Fact-checking 5 of the most famous AI movies
The movies are a magical place where the wildest of fantasies can come to life. You can follow the journey of knights and princesses, robots fighting intergalactic battles and even see what it was like if we could bring dinosaurs back to life. But what about movies that depict artificial intelligence (AI)?
Few people really know much about AI except for what they see in the movies. The average person doesn’t understand the difference between deep learning and machine learning, but they could tell you that the Terminator was evil and stemmed from famous AI monsters that have gone rogue (which is often where the general fear of AI stems from).
Hollywood builds a great story around it, but just how much of it is based in truth? Like most things, there are some kernels but a lot is added for cinematic effect.
Let’s take a look at five of the most famous AI movies and separate fact from fiction.
The Matrix is a classic turn of the century sci-fi that urged people to start thinking about reality, specifically about the possibility of a computer-simulated reality. The movie depicts a dystopian future in which machines rule and have created the Matrix to harness the energy of humans.
It made many fans question the nature of our reality with some even believing that we live in something similar.
One of the more famous AI skeptics and Matrix believers, Elon Musk, even said, “There’s a billion to one chance we’re living in base reality.” Musk and other enthusiasts believe in the “simulation hypothesis,” which is the idea that the world as we know it is not real and is instead a huge virtual reality program. Think the video game Sims but with a little more free will.
There are actually two anonymous billionaires who believe in this theory so much that they’re funding technology to break humanity out of the Matrix. Some of Silicon Valley’s most powerful and intelligent people believe in the Matrix, but what does science say?
A 2017 Oxford study by theoretical physicists says it’s highly unlikely – if not impossible – that we’re living in a virtual reality. The main reasoning is that there’s just not enough material in the known universe to create a computer with enough power to host such a large-scale simulation.
The scientists tested this by trying to create a Matrix of their own that was only a portion of the size of our physical universe. As more particles were added to increase the size of the virtual world, the more complex it became and the more computing power was required.
They concluded that there are not enough atoms in the universe to create a computer capable of creating a simulation the size of our universe. Sorry, Elon.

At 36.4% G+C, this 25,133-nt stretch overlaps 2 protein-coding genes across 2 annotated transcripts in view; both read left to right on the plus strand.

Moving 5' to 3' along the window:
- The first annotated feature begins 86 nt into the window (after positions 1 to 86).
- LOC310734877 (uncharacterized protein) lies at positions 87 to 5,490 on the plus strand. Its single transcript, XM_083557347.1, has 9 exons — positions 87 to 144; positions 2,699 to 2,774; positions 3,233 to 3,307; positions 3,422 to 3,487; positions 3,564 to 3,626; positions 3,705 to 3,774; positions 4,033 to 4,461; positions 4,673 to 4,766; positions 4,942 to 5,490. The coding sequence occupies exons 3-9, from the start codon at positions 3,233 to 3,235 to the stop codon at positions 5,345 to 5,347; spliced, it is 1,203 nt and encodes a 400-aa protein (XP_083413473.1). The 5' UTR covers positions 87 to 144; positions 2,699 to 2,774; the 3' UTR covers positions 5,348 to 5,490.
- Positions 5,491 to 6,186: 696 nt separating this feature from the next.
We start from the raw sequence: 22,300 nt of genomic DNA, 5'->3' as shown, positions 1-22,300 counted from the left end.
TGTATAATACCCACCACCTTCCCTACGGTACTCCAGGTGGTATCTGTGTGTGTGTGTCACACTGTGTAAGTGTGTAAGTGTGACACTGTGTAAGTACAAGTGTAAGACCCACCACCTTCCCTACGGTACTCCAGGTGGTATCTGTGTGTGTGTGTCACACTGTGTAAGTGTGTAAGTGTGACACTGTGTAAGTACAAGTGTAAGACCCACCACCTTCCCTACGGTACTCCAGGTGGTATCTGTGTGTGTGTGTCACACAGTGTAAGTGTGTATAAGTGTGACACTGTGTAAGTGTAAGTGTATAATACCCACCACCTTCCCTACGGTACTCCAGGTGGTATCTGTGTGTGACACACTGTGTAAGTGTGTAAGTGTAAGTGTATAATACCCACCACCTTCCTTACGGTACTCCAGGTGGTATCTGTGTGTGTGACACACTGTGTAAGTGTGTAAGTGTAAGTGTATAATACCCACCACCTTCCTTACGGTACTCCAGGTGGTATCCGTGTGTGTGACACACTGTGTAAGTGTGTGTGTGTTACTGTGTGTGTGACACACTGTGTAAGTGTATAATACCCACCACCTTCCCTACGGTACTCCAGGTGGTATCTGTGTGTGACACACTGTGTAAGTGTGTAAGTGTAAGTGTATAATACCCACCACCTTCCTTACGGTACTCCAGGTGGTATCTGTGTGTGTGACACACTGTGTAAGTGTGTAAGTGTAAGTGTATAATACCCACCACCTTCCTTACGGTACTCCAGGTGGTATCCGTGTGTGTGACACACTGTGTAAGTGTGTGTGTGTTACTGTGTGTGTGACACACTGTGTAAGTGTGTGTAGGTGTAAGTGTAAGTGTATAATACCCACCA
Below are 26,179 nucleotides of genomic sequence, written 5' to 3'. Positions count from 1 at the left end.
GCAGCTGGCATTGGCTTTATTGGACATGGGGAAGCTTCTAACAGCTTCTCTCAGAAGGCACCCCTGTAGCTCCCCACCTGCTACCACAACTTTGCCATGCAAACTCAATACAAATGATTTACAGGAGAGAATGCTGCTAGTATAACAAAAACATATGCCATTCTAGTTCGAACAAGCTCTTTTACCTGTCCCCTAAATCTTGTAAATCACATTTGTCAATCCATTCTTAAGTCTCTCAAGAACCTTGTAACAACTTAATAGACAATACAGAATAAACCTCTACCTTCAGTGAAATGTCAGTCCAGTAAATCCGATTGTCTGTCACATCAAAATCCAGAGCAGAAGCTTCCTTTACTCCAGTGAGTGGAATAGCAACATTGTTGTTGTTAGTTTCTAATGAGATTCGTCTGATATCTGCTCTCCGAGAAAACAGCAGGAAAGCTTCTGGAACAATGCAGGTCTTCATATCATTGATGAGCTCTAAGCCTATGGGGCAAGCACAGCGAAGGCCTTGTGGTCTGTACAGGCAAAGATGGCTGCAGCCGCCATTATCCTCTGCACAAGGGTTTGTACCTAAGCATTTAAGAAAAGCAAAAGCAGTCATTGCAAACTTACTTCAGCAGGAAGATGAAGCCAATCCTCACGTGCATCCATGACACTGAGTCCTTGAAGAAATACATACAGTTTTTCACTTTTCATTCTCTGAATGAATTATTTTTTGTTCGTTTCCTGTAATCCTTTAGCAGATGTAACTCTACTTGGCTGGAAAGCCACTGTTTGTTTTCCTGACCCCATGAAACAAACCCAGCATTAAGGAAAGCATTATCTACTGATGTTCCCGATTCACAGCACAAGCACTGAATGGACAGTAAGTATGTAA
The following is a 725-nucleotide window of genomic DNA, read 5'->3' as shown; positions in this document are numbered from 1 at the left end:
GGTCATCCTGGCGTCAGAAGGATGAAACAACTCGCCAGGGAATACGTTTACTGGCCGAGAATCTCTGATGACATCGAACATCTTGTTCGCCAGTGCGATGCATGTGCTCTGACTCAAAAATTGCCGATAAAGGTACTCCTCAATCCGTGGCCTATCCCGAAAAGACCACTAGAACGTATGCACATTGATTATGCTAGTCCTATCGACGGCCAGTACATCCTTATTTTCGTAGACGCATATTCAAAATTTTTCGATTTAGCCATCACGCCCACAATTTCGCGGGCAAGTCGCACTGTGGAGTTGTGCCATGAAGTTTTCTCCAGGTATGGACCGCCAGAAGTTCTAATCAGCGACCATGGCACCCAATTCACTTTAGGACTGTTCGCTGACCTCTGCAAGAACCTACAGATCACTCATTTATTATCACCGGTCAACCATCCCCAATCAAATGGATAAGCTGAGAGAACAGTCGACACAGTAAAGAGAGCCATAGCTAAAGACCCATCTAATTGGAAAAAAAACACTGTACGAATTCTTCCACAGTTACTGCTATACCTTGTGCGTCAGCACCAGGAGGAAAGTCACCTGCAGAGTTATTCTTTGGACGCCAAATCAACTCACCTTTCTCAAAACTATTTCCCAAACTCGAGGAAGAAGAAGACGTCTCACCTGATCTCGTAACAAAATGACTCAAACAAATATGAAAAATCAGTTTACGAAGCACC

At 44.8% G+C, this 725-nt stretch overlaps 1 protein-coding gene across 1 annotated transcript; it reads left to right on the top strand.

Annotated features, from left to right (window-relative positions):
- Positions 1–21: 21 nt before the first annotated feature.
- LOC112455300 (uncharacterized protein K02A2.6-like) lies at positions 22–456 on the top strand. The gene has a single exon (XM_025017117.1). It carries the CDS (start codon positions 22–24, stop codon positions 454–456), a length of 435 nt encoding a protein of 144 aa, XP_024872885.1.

This 2013 film depicts a man in the near future who falls in love with his own customized personal AI assistant (one of millions in the world stemming from the same core system). At its core, it’s a story that raises questions about human-machine relationships. The AI assistants can hold real conversations and adapt to its user. (Spoiler alert): The movie ends will all of AI assistants upgrading themselves and merging until they’ve become “hyperintelligent” and leave the humans to a place beyond the physical world.
I would argue that this is one of the more plausible AI storylines since some levels of this technology is in development and the social groundwork is starting to be laid.
Due to the recent technological breakthroughs in deep learning, machines are becoming increasingly better at holding human-like conversations through the use of natural language processing (NLP).
While technology is not quite to the point where AI can hold deep meaningful conversations like the main AI character, Samantha, we are seeing headway. For example, Google’s assistant can hold phone conversations that nearly replicate that of a human. A few phone calls Google demonstrated was so human-like that not even the person on the other line was able to detect that it was an automated call (it even used filler words like ‘um’).
According to Accenture, 46 percent of Americans currently use a “voice-enabled digital assistant” and by 2021, Ovum predicts that there will be more AI assistants than people on Earth. It’s not hard to imagine that we’d become attached to them.
Many people already feel a sense of companionship with their personal assistants. We call them by name (Siri, Alexa) and have personified them with fun (automated) personalities, even customizing their accents.